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46 from eicosapentaenoic acid and 11% from DHA. While they foun d significant changes in several FAs, there was no correlation between s eizure response and FA levels (124) On the contrary, Fraser et al (2003) reported a positive correlation between total serum AA and a reduction in seizure frequency (128) These resu lts suggest that it may be possible to alter the composition of the diet to offer more cardiovascular protection on therapy without a chang e in efficacy This possibility needs to be tested. Based on these theories, new research into the use of dietary supplementation with PUFAs alone for the treatment of seizures has been conducted. Although early case reports suggested benefit (141) a recent randomized trial in adults with ep ilepsy did not show benefit of PUFA supplement ( EPA plus DHA, 2.2 mg/day in a 3: 2 ratio ) versus placebo (142) Yuen et al (2005) reported a decrease in seizure frequency at 6 weeks in patients supplemented with 1 g eicosapentaenoic acid and 0.7 g DHA daily compared to placebo, however the effect was not sustained (143) More researc h is needed to consider differences in amounts of EPA and DHA and the ratio between the two, duration of treatment, as well as age and seizure types. At this point it is still unknown whether differences exist for the optimal fatty acid profile for effecti veness against seizures versus overall cardiovascular health Effect of KT on Blood L ipids Several studies have been conducted on the effect of KT on blood lipids; however, dyslipidemia as a potential adverse effect of KT remains controversial Some resear chers have shown that the diet results in an atherogenic blood lipid profile (17, 144, 145) while others have not (126, 146) and some reports show mixed results depending on time on diet and type of ketogenic diet (18, 61, 118, 124, 147) A prospective s tudy in 141 children on traditional therapy found a significant increase in atherogenic apo B -containing lipoproteins and a significant decrease in anti atherogenic HDL cholesterol on diet as compared to before diet (17) The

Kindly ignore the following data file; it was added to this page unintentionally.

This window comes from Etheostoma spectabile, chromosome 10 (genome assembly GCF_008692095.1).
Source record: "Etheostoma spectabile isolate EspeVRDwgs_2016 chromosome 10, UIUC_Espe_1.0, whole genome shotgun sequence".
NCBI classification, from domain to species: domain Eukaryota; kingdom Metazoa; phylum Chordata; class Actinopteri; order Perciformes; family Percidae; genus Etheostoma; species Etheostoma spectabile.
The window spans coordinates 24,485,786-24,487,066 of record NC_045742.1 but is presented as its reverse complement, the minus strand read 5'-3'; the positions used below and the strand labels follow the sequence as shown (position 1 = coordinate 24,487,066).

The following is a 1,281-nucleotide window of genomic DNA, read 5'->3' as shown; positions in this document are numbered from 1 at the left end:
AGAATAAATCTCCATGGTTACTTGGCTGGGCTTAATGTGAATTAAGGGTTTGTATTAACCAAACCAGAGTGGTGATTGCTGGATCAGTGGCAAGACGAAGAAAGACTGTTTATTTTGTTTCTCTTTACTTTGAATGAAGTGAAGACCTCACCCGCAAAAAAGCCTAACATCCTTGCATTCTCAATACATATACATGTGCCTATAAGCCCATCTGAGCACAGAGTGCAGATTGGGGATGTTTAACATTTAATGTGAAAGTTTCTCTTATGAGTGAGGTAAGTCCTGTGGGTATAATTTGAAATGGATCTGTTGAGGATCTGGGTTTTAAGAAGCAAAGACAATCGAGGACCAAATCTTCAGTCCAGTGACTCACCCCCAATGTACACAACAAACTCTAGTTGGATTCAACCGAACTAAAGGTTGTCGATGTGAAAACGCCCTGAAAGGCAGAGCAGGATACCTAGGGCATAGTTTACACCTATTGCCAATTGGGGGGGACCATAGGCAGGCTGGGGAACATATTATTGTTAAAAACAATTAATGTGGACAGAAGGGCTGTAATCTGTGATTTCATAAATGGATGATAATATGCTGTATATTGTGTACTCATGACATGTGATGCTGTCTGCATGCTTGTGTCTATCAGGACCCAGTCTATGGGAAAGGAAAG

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47 changes were less marked at 12 and 24 months on diet Similarly, Dahlin et al. 2007 showed that cholesterol and triglycerides showed maximal levels at 1 month after starting the diet but then decreased over time on diet to values within normal limits (124) A retrospective review of ea rly complications of the diet reported that 14.7% of patients had hypercholesterolemia, 27.1% had hypertriglyceridemia, and 3.9% had low HDL cholesterol within 4 weeks of initiation. However, of the 41 patients with hypercholesterolemia, 73.2% improved spo ntaneously, of the 46 patients with hypertriglyceridemia, 71.7% improved spontaneously and of the 6 with low HDL, 66.7% improved without interventions (18) Effect of Modifying F atty A cid P rofile on Blood Lipids In terms of modifying the therapy to alter blood lipids, several report s have been published. One study of healthy young adults in 2004 found that t he subjects who received a diet high in SFA had significantly higher LDL cholesterol and total cholesterol concentrations compared to subjects receivin g a diet high in PUFA (125). All diets contained 70% fat, 15% carbohydrate, and 15% protein. The PUFA enriched diet contained 15% SFA, 25% MUFA and 60% PUFA whereas the SFA fat diet contained 60% SFA, 25% MUFA, and 15% PUFA. The subjects who received a di et high in saturated fatty aci ds had significantly higher LDL cholesterol and total cholesterol concentrations compared to subjects receiving a diet high in polyunsaturated fatty acids ( 125). Another older study was designed to compare the effect of incorp orating a medium -chain triglyceride (MCT) diet and a modified MCT diet versus the classical ketogenic diet. The classical diet patients had a significantly higher blood ketone concentration compared to patients on the other two diets, and although choleste rol and LDL cholesterol were higher for patients on the traditional diet, they were not significantly different, and none of the three diets had significant effects on cholesterol and lipoprotein levels, despite the high fat intake (126). Huttenlocher PR (1976) found that children on the MCT oil diet did not